Vous êtes sur la page 1sur 14

Governor-Elect Perdue

Transition Advisory Group Sessions

Session Summary 7

November 25, 2008

Session Arranged by the

Governor-Elect Perdue Transition Team

Session Facilitated by the

Small Business and Technology
Development Center (SBTDC)
Report Prepared by the
UNC-Chapel Hill School of Government
Session Summary 7

SECTION 1. Executive Summary
Representatives from the North Carolina Department of Public Instruction, the North Carolina
Community Colleges, and the University of North Carolina identified a myriad of challenges
facing their systems both individually and collectively as they strive to educate the citizens of
North Carolina.
Session participants then discussed several of these challenges, which were organized into
seven broad areas. The participants identified issues and proposed possible means for addressing
them in each of the following areas:
hh Education cabinet: leadership and structure of education-related activities
hh Address the role and needs of early childhood (0–5 years) education
hh Address retention of students throughout their education experience (K–20)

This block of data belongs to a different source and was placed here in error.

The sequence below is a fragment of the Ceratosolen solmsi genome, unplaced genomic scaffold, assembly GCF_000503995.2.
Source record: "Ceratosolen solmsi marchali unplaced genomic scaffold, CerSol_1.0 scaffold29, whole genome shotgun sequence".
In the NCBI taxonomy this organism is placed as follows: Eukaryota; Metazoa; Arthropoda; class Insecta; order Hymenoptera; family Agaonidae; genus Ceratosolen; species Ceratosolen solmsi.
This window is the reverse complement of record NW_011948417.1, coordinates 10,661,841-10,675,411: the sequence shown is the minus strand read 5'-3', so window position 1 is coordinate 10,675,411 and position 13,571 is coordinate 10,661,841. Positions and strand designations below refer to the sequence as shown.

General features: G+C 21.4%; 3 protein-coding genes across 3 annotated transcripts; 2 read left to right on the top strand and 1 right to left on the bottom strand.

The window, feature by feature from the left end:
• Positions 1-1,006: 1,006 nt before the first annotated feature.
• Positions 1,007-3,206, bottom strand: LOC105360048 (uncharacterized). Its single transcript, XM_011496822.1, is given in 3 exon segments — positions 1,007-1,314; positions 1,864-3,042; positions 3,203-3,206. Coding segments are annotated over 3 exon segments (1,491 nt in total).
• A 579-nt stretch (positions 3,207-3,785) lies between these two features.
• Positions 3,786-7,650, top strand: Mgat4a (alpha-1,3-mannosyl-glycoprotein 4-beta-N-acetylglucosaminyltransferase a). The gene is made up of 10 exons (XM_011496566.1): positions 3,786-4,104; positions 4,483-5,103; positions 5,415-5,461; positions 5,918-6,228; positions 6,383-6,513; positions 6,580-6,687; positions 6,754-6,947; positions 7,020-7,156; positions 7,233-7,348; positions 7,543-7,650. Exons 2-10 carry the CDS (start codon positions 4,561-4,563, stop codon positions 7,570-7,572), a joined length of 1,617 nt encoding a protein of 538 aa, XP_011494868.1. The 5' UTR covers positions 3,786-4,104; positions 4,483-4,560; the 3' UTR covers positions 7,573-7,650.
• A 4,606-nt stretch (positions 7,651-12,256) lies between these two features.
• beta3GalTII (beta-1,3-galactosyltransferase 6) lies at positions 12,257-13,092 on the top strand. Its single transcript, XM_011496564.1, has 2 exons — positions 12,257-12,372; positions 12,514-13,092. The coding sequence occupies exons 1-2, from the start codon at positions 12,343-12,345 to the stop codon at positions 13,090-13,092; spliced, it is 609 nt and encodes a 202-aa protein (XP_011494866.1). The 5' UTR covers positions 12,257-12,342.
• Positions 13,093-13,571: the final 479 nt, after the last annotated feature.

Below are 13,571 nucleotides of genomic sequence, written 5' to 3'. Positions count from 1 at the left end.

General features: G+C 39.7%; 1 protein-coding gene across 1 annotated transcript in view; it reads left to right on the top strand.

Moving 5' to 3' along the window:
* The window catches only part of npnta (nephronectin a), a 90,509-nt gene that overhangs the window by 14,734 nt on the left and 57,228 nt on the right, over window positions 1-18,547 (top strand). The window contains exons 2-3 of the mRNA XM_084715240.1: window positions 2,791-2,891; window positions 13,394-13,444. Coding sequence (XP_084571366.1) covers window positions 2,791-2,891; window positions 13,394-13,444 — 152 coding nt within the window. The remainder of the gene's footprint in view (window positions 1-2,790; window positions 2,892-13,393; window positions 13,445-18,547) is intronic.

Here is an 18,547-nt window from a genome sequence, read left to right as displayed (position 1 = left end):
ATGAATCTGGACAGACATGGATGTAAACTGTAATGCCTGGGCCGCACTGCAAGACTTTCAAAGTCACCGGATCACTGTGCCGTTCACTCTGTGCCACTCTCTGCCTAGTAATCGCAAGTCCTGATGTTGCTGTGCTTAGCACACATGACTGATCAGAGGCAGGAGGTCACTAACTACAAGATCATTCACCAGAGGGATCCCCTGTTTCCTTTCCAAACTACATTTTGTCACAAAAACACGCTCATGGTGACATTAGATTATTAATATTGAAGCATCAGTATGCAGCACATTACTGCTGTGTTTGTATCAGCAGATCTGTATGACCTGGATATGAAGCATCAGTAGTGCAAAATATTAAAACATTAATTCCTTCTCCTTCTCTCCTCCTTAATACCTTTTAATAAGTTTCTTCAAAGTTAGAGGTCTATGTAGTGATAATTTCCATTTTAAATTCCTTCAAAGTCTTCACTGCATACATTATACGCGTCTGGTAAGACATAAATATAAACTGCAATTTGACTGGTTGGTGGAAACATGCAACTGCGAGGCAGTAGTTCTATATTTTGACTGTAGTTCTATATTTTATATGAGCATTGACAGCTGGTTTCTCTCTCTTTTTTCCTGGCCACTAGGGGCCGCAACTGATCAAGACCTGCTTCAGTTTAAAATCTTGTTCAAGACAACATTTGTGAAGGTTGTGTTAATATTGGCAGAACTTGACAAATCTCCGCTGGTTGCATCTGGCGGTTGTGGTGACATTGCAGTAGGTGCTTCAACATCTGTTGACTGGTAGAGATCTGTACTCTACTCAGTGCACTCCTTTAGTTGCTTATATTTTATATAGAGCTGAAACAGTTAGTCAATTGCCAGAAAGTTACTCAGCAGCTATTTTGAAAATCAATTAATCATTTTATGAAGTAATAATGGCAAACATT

hh Identify ways to address school infrastructure
hh Make the education system more responsive to the economic needs of the state
hh Identify and implement best practices and financial innovation
hh Hire, retain, and develop the best teachers and administrators

SECTION 2. Process Used in Session

The session began with three presentations by J.B. Buxton, deputy state superintendent of
public instruction; Dr. R. Scott Ralls, president, North Carolina Community Colleges; and Dr.
Alan Mabe, vice president for academic planning and university–school programs, University
of North Carolina. The presentations addressed the current administration’s efforts in P–12,
community college, and public university education, respectively, including issues, opportunities,
and challenges. Electronic copies (or links to electronic copies) of the handouts distributed with
each of the presentations are included in the electronic supplementary material. A question-and-
answer period followed the presentations.
During the lunch break, the three facilitators, two School of Government staff members,
and the transition team member assigned to this session identified seven broad topics for
expanded discussion in the afternoon based on pressing issues identified in the presentations
and the subsequent question-and-answer period. During the afternoon session, the participants
worked in small groups to identify issues relating to each broad topic, with each group spending